The Chinese Communist Party is continuing its assault on religious liberty by fining churches for using versions of the Bible not authorized by the state and confiscating other printed materials, according to religious liberty magazine Bitter Winter.
Fengyang Road Three-Self Great Church in the province of Liaoning was fined the equivalent of $1,400 after authorities found South Korean versions of the Bible at the church, Bitter Winter reported.
Other churches in the Three-Self movement have had publications as diverse as newspapers, hymnals and leaflets taken and burned after government inspections.
According to Bitter Winter, the movement to restrict religious expression is part of the CCP’s plan for “eradicating pornography and illegal publications.”
In August, the Chongyang county government in the province of Hubei published an open letter titled, “All People Must Take Action and Fully Carry Out Work to ‘Clean Up Gang Crime and Eliminate Evil’ and ‘Eradicate Pornography and Illegal Publications’ in the Religious Field!”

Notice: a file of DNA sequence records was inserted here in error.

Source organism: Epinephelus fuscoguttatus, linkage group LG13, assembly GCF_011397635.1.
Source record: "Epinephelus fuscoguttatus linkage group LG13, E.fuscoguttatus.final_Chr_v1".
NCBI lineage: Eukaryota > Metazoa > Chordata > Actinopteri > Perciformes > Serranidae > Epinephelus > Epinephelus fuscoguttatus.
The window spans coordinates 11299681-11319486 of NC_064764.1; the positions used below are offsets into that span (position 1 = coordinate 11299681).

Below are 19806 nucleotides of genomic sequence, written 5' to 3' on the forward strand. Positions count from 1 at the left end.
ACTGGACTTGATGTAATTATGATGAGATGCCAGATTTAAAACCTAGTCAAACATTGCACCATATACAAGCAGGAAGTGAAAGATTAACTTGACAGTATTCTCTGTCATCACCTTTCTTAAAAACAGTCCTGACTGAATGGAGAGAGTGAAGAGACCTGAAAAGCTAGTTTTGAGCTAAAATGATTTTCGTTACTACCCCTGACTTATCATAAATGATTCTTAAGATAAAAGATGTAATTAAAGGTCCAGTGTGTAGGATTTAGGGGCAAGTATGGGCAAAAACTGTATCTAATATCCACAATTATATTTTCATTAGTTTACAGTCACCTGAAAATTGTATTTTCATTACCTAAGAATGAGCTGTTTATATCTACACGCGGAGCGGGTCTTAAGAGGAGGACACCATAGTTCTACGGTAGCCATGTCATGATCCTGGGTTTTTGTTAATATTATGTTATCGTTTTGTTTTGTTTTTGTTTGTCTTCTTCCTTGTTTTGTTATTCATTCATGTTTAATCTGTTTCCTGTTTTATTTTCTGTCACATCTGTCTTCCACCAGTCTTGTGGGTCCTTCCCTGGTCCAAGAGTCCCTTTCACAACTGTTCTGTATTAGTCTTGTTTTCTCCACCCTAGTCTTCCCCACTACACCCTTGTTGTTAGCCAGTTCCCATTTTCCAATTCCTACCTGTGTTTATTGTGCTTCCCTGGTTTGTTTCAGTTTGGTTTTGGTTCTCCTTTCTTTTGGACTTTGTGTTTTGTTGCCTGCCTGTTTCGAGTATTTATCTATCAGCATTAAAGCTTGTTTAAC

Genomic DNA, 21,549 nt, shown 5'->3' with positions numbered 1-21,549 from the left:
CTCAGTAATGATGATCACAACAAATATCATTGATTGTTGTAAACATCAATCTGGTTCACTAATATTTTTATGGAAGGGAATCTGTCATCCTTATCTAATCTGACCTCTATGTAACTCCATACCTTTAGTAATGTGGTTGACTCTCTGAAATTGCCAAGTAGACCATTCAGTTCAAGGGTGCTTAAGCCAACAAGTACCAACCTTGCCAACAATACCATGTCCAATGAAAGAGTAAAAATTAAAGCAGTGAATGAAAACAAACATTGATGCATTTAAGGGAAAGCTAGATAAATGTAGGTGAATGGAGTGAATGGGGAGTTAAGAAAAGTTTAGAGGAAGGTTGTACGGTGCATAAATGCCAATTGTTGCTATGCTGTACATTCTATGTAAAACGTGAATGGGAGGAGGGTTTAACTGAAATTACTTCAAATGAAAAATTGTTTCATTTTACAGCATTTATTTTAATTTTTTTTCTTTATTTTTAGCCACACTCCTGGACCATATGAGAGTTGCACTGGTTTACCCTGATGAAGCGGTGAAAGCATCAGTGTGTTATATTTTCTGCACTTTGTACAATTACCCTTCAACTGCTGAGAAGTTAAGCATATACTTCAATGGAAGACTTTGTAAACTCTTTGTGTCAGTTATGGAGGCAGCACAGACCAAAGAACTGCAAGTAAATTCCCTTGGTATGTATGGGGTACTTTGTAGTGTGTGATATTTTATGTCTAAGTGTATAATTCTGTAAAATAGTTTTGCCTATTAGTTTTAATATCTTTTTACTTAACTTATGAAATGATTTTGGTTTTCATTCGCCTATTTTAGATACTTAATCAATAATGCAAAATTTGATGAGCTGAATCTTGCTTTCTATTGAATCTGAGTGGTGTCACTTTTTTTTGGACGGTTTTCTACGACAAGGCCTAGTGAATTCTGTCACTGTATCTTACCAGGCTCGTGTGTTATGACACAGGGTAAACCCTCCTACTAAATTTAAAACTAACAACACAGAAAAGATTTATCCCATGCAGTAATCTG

The letter linked pornographic material to religious texts, decrying “harmful information” online.
The targets of the county’s campaign are “publications and information that weaken, distort, or negate the Party’s leadership or China’s socialist system.”
Authorities in one jurisdiction are even forcing churches to endorse government censorship.
In the Erqi district in the city of Zhengzhou, the Religious Affairs Bureau has instructed religious venues to promote the campaign against “harmful information” by displaying information about the initiative.
Now, the Fengzhuang Three-Self Church features banners and panels advertising censorship of Christian texts.
Chinese Christians are speaking out against the government campaign.
One church worker called the campaign “slanderous to God,” according to Bitter Winter. Another said the program was a “trap laid by the devil to make people mistakenly believe that there is a severe problem with the church’s ethos.”
Bitter Winter Director-in-Charge Marco Respinti described the government’s efforts as “very tricky, subtle cultural warfare.”
“Sometimes the CCP says you’re allowed to have religious materials in the state-controlled church, but then they stop people, so it’s contradictory,” he told Fox News.
Respinti painted the campaign as a part of the Chinese government’s efforts to go beyond public censorship into the realm of the private.
“They are trying to control all of culture, and religion is a huge part of people’s culture. So they’re trying not only to stop people’s public expression of religion but they are also trying to go into personal things — beliefs — they are trying to indoctrinate people through these banning of religious materials.”
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